Justice von Buchwaldt said around €1.2bn of international investors' money is outstanding.
However, the buildings which were supposed to act as security are estimated to be valued at between €100m and €150m.
Irish investors alone are owed as much as €200m.
Mr von Buchwaldt said the figure of €177m that is estimated to exist in terms of potential securities for Irish investors is "far beyond realistic".
In Bad Aibling, a town outside Munich, Prime Time tracked down one of the buildings that has been directly linked to Irish money.
While the former brewery was bought by Dolphin more than five years ago, it has never been developed. Irish investors were told that there are potential securities of up to €30m linked to the site.
However, two independent German valuers told Prime Time that, in its current condition, it is unlikely to be worth more than €5.6m, the original price Dolphin paid for it.
The local authority wanted residential units and a shopping centre developed at the building. Instead, Prime Time footage shows that it lies in a state of significant disrepair.
"We are angry, very clearly. The building in this condition does not suit Bad Aibling," the town's local mayor, Stephan Schlier, told Prime Time.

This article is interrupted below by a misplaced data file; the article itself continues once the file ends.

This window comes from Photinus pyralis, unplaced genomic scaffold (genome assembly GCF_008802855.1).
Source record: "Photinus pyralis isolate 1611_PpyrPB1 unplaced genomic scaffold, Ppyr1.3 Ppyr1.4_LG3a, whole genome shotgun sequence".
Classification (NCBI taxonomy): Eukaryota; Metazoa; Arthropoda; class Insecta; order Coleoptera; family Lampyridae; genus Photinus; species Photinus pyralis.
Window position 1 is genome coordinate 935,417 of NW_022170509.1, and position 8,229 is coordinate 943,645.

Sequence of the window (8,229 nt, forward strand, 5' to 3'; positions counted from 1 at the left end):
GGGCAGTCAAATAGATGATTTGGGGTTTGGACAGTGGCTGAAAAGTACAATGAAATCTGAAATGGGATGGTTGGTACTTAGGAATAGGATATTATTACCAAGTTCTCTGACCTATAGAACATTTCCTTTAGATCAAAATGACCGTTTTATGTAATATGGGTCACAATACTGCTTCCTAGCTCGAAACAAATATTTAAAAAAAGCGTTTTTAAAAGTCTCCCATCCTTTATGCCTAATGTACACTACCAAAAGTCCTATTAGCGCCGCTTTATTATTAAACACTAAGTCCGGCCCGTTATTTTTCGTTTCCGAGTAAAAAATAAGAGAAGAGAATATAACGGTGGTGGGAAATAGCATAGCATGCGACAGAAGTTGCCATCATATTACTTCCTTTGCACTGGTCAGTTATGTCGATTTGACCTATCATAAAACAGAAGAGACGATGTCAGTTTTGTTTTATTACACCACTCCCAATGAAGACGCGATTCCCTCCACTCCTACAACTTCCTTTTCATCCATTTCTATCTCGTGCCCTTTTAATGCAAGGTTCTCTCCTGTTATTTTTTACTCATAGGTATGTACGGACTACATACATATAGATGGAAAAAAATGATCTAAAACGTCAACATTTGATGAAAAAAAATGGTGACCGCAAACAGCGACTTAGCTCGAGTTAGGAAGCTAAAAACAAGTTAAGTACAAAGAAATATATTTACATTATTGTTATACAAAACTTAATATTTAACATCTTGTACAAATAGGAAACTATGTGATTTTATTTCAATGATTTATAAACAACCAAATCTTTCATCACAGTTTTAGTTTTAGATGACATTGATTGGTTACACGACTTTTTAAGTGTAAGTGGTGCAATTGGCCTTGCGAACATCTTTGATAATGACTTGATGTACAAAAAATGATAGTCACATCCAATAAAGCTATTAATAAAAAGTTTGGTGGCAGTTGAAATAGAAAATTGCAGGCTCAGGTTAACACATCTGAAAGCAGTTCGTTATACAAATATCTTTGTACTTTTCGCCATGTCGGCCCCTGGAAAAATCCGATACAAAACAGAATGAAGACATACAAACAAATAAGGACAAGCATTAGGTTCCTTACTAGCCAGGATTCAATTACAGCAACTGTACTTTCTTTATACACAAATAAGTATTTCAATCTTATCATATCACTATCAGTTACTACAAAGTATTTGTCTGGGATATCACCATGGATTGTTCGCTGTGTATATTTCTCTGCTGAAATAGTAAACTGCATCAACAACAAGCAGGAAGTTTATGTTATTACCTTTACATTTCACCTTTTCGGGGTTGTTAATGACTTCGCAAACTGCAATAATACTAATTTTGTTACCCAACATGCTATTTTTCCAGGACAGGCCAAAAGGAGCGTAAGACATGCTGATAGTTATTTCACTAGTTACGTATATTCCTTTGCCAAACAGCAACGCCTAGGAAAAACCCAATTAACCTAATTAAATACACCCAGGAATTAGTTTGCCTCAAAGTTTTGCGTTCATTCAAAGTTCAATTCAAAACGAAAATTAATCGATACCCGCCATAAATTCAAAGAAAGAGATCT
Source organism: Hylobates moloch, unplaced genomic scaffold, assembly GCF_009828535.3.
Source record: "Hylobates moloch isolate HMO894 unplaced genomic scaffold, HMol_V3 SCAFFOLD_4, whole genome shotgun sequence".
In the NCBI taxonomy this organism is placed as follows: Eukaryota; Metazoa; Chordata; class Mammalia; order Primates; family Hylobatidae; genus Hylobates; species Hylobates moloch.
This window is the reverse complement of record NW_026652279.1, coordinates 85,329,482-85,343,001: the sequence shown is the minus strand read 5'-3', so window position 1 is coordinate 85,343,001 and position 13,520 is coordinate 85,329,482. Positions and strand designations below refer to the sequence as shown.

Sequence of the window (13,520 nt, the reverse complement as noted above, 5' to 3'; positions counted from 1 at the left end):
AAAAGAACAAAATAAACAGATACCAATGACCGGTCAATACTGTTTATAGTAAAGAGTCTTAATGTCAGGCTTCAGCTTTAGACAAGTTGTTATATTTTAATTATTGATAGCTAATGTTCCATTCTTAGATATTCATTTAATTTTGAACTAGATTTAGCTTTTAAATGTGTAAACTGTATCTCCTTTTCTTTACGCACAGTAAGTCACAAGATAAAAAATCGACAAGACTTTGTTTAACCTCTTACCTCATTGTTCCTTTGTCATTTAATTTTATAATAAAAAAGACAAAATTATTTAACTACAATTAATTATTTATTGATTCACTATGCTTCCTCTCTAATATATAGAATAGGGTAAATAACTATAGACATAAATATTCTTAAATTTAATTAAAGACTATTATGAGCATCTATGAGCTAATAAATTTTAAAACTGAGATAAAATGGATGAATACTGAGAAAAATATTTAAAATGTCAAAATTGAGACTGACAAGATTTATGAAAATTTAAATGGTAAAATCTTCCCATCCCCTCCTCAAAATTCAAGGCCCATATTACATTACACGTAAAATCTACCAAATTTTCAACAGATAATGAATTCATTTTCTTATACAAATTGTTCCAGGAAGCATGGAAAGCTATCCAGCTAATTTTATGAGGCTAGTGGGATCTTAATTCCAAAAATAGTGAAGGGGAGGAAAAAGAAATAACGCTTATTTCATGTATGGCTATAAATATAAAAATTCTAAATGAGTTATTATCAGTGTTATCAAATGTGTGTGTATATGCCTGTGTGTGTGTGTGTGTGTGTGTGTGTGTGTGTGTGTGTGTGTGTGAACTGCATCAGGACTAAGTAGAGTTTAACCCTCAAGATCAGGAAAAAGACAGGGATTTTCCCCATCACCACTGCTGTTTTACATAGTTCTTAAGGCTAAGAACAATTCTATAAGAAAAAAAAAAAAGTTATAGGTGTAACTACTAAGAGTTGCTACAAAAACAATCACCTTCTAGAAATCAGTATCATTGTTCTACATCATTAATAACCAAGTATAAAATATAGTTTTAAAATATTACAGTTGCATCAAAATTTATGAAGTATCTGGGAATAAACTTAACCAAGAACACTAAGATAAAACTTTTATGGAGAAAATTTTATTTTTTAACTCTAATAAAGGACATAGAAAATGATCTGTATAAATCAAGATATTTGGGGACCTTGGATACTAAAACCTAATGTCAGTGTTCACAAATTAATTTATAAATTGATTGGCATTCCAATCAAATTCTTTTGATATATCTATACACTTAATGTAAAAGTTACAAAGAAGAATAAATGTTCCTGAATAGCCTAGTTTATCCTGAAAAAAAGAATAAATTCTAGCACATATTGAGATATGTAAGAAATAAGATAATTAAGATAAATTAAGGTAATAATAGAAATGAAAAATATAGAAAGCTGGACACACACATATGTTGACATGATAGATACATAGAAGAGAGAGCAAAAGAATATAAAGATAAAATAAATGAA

"Dolphin don't want to develop anything."
Mr Schlier added that the site is "certainly not" worth €30m.
Solicitor Dave Coleman, the managing partner at Coleman Legal, a law firm that is representing a number of Irish investors, said they had been sold the "sizzle in the sausage."
"It was all about the German property market – strong company, strong economy and a proven track record."
He said that many of those facing significant losses are in their 50s and older.
"They don't have the years left to earn more. So taking the money in the manner that it was done was, before we even get into where it went, to our minds totally wrong."
Because of the high commission, Mr Coleman said financial advisors had a "huge incentive" to sell the product.